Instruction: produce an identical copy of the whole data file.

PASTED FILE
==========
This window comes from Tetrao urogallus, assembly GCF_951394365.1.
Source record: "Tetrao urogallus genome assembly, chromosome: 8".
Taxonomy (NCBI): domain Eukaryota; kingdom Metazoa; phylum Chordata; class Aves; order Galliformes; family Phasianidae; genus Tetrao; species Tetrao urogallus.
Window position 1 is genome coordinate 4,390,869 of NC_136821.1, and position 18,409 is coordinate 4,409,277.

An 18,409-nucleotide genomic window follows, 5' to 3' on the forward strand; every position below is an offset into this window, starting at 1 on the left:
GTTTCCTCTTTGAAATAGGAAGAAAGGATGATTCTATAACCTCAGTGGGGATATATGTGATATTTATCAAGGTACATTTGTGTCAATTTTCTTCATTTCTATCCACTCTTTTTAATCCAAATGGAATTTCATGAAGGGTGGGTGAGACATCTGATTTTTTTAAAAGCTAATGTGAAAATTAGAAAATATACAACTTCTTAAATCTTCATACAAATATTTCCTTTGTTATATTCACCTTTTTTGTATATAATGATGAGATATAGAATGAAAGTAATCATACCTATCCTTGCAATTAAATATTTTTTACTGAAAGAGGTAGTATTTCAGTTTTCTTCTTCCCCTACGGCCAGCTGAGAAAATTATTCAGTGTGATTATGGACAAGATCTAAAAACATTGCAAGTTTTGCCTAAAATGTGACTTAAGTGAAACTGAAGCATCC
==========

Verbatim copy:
This window comes from Tetrao urogallus, assembly GCF_951394365.1.
Source record: "Tetrao urogallus genome assembly, chromosome: 8".
Taxonomy (NCBI): domain Eukaryota; kingdom Metazoa; phylum Chordata; class Aves; order Galliformes; family Phasianidae; genus Tetrao; species Tetrao urogallus.
Window position 1 is genome coordinate 4,390,869 of NC_136821.1, and position 18,409 is coordinate 4,409,277.

An 18,409-nucleotide genomic window follows, 5' to 3' on the forward strand; every position below is an offset into this window, starting at 1 on the left:
GTTTCCTCTTTGAAATAGGAAGAAAGGATGATTCTATAACCTCAGTGGGGATATATGTGATATTTATCAAGGTACATTTGTGTCAATTTTCTTCATTTCTATCCACTCTTTTTAATCCAAATGGAATTTCATGAAGGGTGGGTGAGACATCTGATTTTTTTAAAAGCTAATGTGAAAATTAGAAAATATACAACTTCTTAAATCTTCATACAAATATTTCCTTTGTTATATTCACCTTTTTTGTATATAATGATGAGATATAGAATGAAAGTAATCATACCTATCCTTGCAATTAAATATTTTTTACTGAAAGAGGTAGTATTTCAGTTTTCTTCTTCCCCTACGGCCAGCTGAGAAAATTATTCAGTGTGATTATGGACAAGATCTAAAAACATTGCAAGTTTTGCCTAAAATGTGACTTAAGTGAAACTGAAGCATCC